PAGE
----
To have any shot at enjoying the sci-fi mystery "Moon" you have to stop reading about it.

There probably isn't one review in 50 that will refrain from spilling the movie's beans, since there is almost no way to examine the movie without doing so.

So let us carefully say that "Moon" is a decent example of the kind of space-exploration movie we've seen since the original "Alien."

This type of movie (think "Outland") departs from the classic "Space Odyssey" view of space (antiseptic, mystical) and instead imagines it as a place that's a little dirtier, more lived-in, more human. A place that supplants Earth as a realm of industry and resource exploitation.

Spaceships feel like sweaty, dark, traveling factories, workers are exploited, and the concerns that own the equipment consider their human components expendable.

"Moon" is a good example of this genre. It stars hangdog Sam Rockwell as Sam Bell, assigned to work a three-year stint harvesting helium (extracted from rock, shipped back to Earth) from the surface of the moon.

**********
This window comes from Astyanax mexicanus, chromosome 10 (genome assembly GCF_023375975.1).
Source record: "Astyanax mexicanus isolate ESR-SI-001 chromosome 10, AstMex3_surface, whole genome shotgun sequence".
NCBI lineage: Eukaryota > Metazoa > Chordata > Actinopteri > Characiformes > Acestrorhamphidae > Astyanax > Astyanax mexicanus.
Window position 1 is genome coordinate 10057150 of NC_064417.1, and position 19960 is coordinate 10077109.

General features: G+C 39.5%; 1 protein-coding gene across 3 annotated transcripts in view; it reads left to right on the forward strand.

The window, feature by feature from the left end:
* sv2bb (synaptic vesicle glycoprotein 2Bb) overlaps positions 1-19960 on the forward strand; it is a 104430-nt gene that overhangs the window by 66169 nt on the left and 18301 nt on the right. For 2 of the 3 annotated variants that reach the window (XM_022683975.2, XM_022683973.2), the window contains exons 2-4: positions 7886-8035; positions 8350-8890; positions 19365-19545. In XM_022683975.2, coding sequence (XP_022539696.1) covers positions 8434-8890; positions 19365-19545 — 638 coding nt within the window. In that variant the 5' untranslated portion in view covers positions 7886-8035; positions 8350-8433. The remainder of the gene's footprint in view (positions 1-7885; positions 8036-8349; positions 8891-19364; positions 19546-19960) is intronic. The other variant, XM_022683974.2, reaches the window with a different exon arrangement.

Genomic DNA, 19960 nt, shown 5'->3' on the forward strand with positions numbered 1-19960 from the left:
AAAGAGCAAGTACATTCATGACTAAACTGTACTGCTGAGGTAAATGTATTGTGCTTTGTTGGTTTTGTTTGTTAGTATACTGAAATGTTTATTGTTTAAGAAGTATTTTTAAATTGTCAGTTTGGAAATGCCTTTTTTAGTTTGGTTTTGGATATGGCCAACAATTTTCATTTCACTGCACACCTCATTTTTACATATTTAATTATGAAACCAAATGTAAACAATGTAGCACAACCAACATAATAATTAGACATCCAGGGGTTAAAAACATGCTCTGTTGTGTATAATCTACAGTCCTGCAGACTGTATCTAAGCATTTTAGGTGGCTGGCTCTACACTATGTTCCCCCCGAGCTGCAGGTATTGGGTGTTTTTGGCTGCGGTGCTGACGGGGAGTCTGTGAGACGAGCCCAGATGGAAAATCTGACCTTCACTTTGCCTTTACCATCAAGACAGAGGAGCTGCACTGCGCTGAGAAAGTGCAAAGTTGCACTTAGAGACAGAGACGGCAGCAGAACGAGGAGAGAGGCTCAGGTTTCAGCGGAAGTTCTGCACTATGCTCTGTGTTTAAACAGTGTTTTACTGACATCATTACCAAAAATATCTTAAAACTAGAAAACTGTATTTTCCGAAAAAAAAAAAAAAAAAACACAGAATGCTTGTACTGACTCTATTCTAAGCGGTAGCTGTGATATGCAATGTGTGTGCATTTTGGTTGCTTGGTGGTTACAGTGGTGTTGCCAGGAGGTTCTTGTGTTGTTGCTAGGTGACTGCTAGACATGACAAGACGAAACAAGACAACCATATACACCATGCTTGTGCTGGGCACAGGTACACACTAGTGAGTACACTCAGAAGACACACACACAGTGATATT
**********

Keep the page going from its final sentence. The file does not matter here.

Sam is at the end of his work commitment, and he's alone on the moon save for the mobile robot (the slightly sinister voice of Kevin Spacey) assigned to look after him.

You may gather from this set-up that "Moon" is not "Transformers." Don't expect fireworks. "Moon," in its early stretches, is a meditative movie about the psychological effects of living in isolation. It wants you to feel what life is like for Sam, a man in his third year of being alone.

Except that Sam Bell is not alone.

Whom he meets, how and why these meetings occur, are subjects best left for "Moon" to divulge. Suffice it to say the pace and the narrative eventfulness are boosted substantially.

"Moon" is not for those with attention deficit disorder. By no means, though, is it another "Solaris" (the remake) and the movie does tackle some weighty and (timely) moral issues as its mysteries are revealed and resolved.

It invites us to think about the logical extension of industrial policies that turn human life into a commodity, and it has a narrative inventiveness that makes sly commentary on its place in the sci-fi movie continuum.

Beware the unflappable, smooth-talking robot?

You'll have to see for yourself.